A Real Boss Baby: From Kid to Chief Kid Officer

A Real Boss Baby: From Kid to Chief Kid Officer

When you’re an entrepreneur with kids, you tend to feel overwhelmed. You’ve already taken the step from steady paycheck and benefits. You’ve also stepped away from being guilt free when you work. No one told you that when you work for yourself, you work crazy hours. Yeah, they write books on marketing, social media, and yes, planning. However, no one told you who was going to get these kids so you could work on your business.

We love our children with all our heart, but when you have the luxury of working from home, you have the crazy of kids underfoot, in your face, and possibly getting crumbs or juice stains on your just printed contract. You get smart comments like “what did you expect,” “shoulda kept your job, and you wouldn’t have this problem.” Oh and let’s not forget the spouse that thinks you sat home all day doing nothing but they’re tired because they’ve been at work all day.

A Real Boss Baby: From Kid to Chief Kid Officer - Priceless Planning

Yes, it can be that bad, but it doesn’t have to be like that ALL THE TIME. Those are same kids that are working your nerves can be your best employee and business builder you ever had. If you need the help then why not get it from the ones who are making you crazy, YOUR KIDS.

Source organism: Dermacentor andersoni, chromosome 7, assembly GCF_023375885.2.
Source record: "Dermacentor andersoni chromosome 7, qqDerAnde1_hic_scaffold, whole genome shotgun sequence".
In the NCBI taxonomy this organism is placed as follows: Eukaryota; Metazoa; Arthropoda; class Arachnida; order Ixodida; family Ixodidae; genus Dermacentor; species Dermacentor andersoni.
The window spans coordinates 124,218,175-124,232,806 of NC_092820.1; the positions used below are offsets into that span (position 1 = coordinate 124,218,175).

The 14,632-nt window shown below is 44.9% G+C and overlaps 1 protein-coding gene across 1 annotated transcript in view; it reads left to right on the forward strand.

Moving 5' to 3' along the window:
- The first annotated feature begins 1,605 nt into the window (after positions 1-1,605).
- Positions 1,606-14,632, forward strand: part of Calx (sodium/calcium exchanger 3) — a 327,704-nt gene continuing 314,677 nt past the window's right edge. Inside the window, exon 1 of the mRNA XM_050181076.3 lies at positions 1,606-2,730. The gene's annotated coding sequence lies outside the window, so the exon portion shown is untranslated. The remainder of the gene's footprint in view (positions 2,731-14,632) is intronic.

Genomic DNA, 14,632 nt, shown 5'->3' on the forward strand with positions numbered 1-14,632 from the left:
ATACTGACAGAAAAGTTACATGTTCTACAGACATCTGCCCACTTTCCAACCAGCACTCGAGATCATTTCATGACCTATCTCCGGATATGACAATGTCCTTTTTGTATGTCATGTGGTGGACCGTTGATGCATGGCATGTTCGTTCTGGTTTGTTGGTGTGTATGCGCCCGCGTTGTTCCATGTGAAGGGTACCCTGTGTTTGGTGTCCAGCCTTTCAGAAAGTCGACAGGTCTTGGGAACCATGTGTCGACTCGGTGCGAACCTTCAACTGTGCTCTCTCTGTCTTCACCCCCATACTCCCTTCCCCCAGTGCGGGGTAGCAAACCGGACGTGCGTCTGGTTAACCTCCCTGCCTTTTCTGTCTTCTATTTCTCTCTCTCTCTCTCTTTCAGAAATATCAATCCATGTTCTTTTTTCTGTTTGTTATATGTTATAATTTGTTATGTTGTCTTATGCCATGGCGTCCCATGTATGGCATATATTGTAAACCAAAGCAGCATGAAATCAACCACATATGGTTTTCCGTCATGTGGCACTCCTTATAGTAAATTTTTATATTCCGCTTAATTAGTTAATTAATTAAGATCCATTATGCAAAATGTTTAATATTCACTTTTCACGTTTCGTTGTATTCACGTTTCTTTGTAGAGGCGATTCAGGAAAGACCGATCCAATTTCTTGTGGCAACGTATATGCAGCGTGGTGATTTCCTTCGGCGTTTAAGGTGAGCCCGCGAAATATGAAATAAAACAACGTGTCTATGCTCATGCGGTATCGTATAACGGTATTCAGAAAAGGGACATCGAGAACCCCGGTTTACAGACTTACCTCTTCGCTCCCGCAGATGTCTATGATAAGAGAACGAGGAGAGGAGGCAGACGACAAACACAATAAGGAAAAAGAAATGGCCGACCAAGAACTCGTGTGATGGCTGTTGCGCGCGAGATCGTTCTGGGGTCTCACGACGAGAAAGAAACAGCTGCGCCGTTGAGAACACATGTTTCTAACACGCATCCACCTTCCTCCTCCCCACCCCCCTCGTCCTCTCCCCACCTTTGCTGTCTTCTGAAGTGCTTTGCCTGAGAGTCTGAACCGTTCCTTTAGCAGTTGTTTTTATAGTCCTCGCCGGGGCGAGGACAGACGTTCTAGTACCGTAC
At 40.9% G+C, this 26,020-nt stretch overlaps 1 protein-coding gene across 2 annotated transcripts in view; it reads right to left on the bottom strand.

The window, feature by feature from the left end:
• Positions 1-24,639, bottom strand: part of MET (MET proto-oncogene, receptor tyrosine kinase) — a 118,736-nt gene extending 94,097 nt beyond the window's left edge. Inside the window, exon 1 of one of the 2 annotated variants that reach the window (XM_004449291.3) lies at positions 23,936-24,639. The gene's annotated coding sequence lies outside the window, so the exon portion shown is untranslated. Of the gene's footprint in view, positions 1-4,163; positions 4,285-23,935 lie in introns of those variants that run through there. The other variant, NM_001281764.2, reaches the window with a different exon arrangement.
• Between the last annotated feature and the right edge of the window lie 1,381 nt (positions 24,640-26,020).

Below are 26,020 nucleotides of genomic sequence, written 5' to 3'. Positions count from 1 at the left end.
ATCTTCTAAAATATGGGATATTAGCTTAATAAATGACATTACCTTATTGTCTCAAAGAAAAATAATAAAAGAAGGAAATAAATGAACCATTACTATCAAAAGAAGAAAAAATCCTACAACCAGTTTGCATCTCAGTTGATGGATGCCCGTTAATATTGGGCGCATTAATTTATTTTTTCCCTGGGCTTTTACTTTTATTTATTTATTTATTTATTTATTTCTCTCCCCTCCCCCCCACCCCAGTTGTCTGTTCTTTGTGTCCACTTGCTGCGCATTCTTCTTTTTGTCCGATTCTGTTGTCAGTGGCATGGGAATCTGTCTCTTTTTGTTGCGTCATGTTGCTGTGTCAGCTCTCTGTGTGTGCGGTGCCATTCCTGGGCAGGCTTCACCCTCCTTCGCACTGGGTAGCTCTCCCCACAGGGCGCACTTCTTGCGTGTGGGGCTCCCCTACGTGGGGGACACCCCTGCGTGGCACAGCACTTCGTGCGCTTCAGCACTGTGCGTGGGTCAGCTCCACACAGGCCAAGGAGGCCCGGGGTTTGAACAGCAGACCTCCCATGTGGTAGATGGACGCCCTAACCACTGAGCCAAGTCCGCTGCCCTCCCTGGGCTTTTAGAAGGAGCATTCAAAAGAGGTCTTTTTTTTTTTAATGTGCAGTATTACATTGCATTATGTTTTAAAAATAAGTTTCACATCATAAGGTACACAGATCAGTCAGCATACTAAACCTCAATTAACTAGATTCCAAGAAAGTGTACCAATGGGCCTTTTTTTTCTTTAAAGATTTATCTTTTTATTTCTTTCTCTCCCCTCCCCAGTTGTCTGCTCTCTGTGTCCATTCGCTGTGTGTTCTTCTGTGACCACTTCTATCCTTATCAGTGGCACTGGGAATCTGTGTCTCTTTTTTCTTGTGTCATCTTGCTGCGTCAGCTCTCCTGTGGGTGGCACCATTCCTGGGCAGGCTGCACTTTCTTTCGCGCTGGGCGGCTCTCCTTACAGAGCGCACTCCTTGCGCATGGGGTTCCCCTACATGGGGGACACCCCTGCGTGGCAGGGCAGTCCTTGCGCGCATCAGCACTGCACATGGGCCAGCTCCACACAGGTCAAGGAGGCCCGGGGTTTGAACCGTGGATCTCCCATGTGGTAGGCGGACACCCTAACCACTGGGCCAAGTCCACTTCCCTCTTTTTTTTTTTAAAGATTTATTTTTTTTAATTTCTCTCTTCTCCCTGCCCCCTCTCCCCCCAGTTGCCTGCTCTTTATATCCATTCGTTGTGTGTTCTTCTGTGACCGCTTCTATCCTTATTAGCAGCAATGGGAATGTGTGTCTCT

My First Boss Move

I made myself and everyone else a promise. My daughter was getting a job at 4. If I had to work so did she. What this gave me was at least two hours per week of uninterrupted work time: her title, Director in Charge of Shredding. She wasn’t an employee; she was a boss. I let her pick the two days a week she wanted to work; I chose the hours. Her hours were 9-10, and she was expected to be dressed and on time. No, I couldn’t produce enough paper for her to shred for a whole hour, but I knew other folks that needed shredding done.

As the Director in Charge of Shredding, she was required to open all envelopes, remove documents that needed shredding and throw away the rest. She was expected to empty the shredder when it got full. Finally, she was required to clean up all the shredding that fell on the floor, as best as a 4-year-old could. It got so when I would try to shred on my own; she would inform me that it was her job and she would take care of it.

The Making Of A Chief Kid Officer

That is where it began for us. When my daughter turned 9, we informed her that we were giving her shares in the corporation. As a 10% shareholder, she had to step up her boss game. She was serious about it, and so were we. We told her she couldn’t boss anyone over 19. At the time, only one of our employees fit that bill, and she rode him like Zorro. When we told her to back off, she started drawing pictures of his duties and showing them to him. He was so glad when he turned 20.

The other part of being the owner for her meant she had to work in the company. So at the ripe age of 9, she became a cashier for the restaurant. She was added to the payroll, made minimum wage, worked an average of 6-9 hours per week, and received a paycheck like the rest of the employees. What we found out by hiring her are that cute sells. We had customers come in to see the cute kid behind the counter. Her customer services skills were on point, and she pocketed more tips than the grown-ups.